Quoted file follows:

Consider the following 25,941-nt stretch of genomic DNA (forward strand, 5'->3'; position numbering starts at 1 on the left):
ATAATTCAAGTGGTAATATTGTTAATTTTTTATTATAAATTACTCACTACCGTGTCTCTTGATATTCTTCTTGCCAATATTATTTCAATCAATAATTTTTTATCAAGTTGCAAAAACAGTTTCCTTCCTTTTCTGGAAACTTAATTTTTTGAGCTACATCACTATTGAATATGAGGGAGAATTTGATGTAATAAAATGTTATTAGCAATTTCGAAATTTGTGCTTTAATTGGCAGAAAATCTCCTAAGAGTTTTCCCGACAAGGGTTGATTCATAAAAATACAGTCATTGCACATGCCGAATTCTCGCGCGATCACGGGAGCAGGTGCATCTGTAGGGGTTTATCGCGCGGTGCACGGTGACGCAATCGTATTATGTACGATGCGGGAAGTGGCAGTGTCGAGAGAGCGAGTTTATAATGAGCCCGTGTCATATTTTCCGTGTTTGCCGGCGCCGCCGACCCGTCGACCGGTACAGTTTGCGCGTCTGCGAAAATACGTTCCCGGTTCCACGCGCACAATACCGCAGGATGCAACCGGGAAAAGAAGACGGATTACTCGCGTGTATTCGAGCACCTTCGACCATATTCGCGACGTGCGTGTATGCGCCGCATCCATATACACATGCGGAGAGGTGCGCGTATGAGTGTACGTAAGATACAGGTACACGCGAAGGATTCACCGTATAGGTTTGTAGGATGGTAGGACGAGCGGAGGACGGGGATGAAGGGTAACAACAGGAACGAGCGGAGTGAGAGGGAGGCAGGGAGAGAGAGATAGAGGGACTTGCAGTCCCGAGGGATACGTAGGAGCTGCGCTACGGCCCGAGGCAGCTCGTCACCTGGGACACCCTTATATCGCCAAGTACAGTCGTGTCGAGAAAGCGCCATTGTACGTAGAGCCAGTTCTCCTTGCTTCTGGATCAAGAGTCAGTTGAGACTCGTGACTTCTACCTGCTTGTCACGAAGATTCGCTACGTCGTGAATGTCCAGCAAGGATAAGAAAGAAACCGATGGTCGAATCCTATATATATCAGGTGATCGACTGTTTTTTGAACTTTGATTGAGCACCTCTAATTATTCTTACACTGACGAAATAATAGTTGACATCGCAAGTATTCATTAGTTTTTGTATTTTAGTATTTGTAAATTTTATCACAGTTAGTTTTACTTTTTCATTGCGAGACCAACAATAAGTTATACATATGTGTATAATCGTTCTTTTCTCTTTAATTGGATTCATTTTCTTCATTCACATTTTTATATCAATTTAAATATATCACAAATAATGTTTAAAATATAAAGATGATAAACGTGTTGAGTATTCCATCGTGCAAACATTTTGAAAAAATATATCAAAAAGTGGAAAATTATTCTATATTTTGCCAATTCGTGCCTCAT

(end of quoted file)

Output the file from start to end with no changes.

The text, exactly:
Consider the following 25,941-nt stretch of genomic DNA (forward strand, 5'->3'; position numbering starts at 1 on the left):
ATAATTCAAGTGGTAATATTGTTAATTTTTTATTATAAATTACTCACTACCGTGTCTCTTGATATTCTTCTTGCCAATATTATTTCAATCAATAATTTTTTATCAAGTTGCAAAAACAGTTTCCTTCCTTTTCTGGAAACTTAATTTTTTGAGCTACATCACTATTGAATATGAGGGAGAATTTGATGTAATAAAATGTTATTAGCAATTTCGAAATTTGTGCTTTAATTGGCAGAAAATCTCCTAAGAGTTTTCCCGACAAGGGTTGATTCATAAAAATACAGTCATTGCACATGCCGAATTCTCGCGCGATCACGGGAGCAGGTGCATCTGTAGGGGTTTATCGCGCGGTGCACGGTGACGCAATCGTATTATGTACGATGCGGGAAGTGGCAGTGTCGAGAGAGCGAGTTTATAATGAGCCCGTGTCATATTTTCCGTGTTTGCCGGCGCCGCCGACCCGTCGACCGGTACAGTTTGCGCGTCTGCGAAAATACGTTCCCGGTTCCACGCGCACAATACCGCAGGATGCAACCGGGAAAAGAAGACGGATTACTCGCGTGTATTCGAGCACCTTCGACCATATTCGCGACGTGCGTGTATGCGCCGCATCCATATACACATGCGGAGAGGTGCGCGTATGAGTGTACGTAAGATACAGGTACACGCGAAGGATTCACCGTATAGGTTTGTAGGATGGTAGGACGAGCGGAGGACGGGGATGAAGGGTAACAACAGGAACGAGCGGAGTGAGAGGGAGGCAGGGAGAGAGAGATAGAGGGACTTGCAGTCCCGAGGGATACGTAGGAGCTGCGCTACGGCCCGAGGCAGCTCGTCACCTGGGACACCCTTATATCGCCAAGTACAGTCGTGTCGAGAAAGCGCCATTGTACGTAGAGCCAGTTCTCCTTGCTTCTGGATCAAGAGTCAGTTGAGACTCGTGACTTCTACCTGCTTGTCACGAAGATTCGCTACGTCGTGAATGTCCAGCAAGGATAAGAAAGAAACCGATGGTCGAATCCTATATATATCAGGTGATCGACTGTTTTTTGAACTTTGATTGAGCACCTCTAATTATTCTTACACTGACGAAATAATAGTTGACATCGCAAGTATTCATTAGTTTTTGTATTTTAGTATTTGTAAATTTTATCACAGTTAGTTTTACTTTTTCATTGCGAGACCAACAATAAGTTATACATATGTGTATAATCGTTCTTTTCTCTTTAATTGGATTCATTTTCTTCATTCACATTTTTATATCAATTTAAATATATCACAAATAATGTTTAAAATATAAAGATGATAAACGTGTTGAGTATTCCATCGTGCAAACATTTTGAAAAAATATATCAAAAAGTGGAAAATTATTCTATATTTTGCCAATTCGTGCCTCAT